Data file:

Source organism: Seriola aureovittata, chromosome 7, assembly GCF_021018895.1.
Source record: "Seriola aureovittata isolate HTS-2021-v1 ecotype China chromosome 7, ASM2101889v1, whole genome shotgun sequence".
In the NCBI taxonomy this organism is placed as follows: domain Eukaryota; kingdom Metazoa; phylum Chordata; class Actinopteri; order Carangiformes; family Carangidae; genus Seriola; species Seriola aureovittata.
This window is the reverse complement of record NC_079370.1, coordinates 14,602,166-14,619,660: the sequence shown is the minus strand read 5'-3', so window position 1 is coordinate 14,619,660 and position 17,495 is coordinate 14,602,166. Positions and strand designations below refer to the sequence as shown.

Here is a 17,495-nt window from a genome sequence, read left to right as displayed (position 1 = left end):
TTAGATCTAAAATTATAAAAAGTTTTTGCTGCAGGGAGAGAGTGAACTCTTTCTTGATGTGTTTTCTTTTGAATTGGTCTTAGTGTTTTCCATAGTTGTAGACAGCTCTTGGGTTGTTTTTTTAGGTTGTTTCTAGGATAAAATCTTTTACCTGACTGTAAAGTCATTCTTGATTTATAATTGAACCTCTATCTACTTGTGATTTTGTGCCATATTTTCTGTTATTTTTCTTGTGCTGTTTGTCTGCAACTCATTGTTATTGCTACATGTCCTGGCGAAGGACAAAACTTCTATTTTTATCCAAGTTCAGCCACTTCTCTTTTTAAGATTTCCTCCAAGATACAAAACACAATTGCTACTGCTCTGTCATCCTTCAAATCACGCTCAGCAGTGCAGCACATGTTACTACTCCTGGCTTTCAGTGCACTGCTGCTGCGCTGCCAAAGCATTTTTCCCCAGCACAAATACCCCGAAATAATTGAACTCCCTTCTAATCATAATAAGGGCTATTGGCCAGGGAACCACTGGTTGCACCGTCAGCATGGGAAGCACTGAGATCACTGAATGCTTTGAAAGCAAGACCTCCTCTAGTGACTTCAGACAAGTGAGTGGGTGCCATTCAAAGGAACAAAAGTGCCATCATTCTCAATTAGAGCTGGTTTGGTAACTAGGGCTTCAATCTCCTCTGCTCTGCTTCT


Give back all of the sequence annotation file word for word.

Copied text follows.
Source organism: Seriola aureovittata, chromosome 7, assembly GCF_021018895.1.
Source record: "Seriola aureovittata isolate HTS-2021-v1 ecotype China chromosome 7, ASM2101889v1, whole genome shotgun sequence".
In the NCBI taxonomy this organism is placed as follows: domain Eukaryota; kingdom Metazoa; phylum Chordata; class Actinopteri; order Carangiformes; family Carangidae; genus Seriola; species Seriola aureovittata.
This window is the reverse complement of record NC_079370.1, coordinates 14,602,166-14,619,660: the sequence shown is the minus strand read 5'-3', so window position 1 is coordinate 14,619,660 and position 17,495 is coordinate 14,602,166. Positions and strand designations below refer to the sequence as shown.

Here is a 17,495-nt window from a genome sequence, read left to right as displayed (position 1 = left end):
TTAGATCTAAAATTATAAAAAGTTTTTGCTGCAGGGAGAGAGTGAACTCTTTCTTGATGTGTTTTCTTTTGAATTGGTCTTAGTGTTTTCCATAGTTGTAGACAGCTCTTGGGTTGTTTTTTTAGGTTGTTTCTAGGATAAAATCTTTTACCTGACTGTAAAGTCATTCTTGATTTATAATTGAACCTCTATCTACTTGTGATTTTGTGCCATATTTTCTGTTATTTTTCTTGTGCTGTTTGTCTGCAACTCATTGTTATTGCTACATGTCCTGGCGAAGGACAAAACTTCTATTTTTATCCAAGTTCAGCCACTTCTCTTTTTAAGATTTCCTCCAAGATACAAAACACAATTGCTACTGCTCTGTCATCCTTCAAATCACGCTCAGCAGTGCAGCACATGTTACTACTCCTGGCTTTCAGTGCACTGCTGCTGCGCTGCCAAAGCATTTTTCCCCAGCACAAATACCCCGAAATAATTGAACTCCCTTCTAATCATAATAAGGGCTATTGGCCAGGGAACCACTGGTTGCACCGTCAGCATGGGAAGCACTGAGATCACTGAATGCTTTGAAAGCAAGACCTCCTCTAGTGACTTCAGACAAGTGAGTGGGTGCCATTCAAAGGAACAAAAGTGCCATCATTCTCAATTAGAGCTGGTTTGGTAACTAGGGCTTCAATCTCCTCTGCTCTGCTTCT